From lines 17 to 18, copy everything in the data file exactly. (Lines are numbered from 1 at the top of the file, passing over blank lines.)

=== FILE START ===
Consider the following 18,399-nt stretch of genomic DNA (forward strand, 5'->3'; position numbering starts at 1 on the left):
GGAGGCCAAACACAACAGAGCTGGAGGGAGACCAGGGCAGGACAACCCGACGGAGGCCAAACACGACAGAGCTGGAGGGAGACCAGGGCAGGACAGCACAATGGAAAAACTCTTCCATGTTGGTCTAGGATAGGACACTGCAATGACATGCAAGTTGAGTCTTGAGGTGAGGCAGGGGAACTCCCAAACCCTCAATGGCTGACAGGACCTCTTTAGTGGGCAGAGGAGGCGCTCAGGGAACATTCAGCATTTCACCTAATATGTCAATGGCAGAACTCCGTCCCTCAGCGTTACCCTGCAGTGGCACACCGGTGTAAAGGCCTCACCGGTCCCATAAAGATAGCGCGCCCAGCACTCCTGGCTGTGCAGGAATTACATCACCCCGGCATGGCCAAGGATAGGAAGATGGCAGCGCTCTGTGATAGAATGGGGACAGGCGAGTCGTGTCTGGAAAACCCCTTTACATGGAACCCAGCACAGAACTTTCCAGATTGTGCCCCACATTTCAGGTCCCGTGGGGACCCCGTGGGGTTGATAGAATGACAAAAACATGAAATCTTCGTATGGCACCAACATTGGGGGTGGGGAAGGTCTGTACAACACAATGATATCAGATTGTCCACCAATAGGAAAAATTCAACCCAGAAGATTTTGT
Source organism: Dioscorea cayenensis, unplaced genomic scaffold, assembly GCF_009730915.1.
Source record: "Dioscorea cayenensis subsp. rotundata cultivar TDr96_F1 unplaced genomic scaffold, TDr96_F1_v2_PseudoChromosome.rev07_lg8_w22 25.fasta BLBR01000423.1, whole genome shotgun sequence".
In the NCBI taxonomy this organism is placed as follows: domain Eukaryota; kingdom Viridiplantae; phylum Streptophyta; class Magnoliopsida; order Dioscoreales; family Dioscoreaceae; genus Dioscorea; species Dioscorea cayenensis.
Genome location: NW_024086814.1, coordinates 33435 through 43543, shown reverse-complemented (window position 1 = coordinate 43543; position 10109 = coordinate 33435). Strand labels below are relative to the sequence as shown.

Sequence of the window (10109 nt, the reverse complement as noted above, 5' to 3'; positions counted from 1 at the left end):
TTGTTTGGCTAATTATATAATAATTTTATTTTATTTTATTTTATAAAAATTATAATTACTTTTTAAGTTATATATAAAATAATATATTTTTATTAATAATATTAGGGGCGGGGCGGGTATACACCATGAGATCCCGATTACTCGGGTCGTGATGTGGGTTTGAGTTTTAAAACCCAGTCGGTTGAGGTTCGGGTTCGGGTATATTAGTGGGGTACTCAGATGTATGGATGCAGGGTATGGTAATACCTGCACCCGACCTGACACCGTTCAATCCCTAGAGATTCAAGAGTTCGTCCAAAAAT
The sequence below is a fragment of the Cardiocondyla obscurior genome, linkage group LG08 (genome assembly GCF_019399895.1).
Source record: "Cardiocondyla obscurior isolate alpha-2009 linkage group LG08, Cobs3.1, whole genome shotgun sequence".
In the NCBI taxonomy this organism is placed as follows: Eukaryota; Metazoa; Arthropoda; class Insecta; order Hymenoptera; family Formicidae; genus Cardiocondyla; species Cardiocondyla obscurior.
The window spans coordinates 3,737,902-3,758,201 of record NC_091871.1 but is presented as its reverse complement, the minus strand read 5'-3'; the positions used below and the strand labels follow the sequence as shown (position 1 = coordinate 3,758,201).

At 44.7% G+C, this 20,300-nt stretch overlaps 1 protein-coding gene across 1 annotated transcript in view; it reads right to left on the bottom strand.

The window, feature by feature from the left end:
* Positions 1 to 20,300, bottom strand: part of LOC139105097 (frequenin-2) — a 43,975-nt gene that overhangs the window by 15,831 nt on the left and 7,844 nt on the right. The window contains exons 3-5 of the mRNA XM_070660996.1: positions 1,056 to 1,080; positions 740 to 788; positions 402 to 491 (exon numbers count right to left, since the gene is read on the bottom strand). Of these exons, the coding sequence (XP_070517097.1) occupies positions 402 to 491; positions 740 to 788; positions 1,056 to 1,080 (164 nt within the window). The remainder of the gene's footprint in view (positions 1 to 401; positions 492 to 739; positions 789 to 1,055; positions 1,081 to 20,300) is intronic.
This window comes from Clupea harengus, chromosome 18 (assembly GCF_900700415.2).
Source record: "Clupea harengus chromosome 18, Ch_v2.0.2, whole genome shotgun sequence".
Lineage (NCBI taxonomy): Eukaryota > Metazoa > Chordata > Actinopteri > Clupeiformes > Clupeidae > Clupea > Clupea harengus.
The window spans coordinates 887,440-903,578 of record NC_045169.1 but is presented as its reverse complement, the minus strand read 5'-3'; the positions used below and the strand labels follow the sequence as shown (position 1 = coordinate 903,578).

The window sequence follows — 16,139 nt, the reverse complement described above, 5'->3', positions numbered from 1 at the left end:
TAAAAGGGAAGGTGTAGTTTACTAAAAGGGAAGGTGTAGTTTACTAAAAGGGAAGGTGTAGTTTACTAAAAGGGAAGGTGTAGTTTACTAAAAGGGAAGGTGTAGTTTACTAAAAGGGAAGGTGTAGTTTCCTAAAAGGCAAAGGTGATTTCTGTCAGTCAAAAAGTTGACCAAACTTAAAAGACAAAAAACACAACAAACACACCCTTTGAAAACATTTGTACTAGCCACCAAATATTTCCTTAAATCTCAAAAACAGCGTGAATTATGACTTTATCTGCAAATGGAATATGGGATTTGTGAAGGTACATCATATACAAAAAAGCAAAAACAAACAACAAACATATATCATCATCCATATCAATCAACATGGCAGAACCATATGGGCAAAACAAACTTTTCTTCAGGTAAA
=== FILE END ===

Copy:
Source record: "Clupea harengus chromosome 18, Ch_v2.0.2, whole genome shotgun sequence".
Lineage (NCBI taxonomy): Eukaryota > Metazoa > Chordata > Actinopteri > Clupeiformes > Clupeidae > Clupea > Clupea harengus.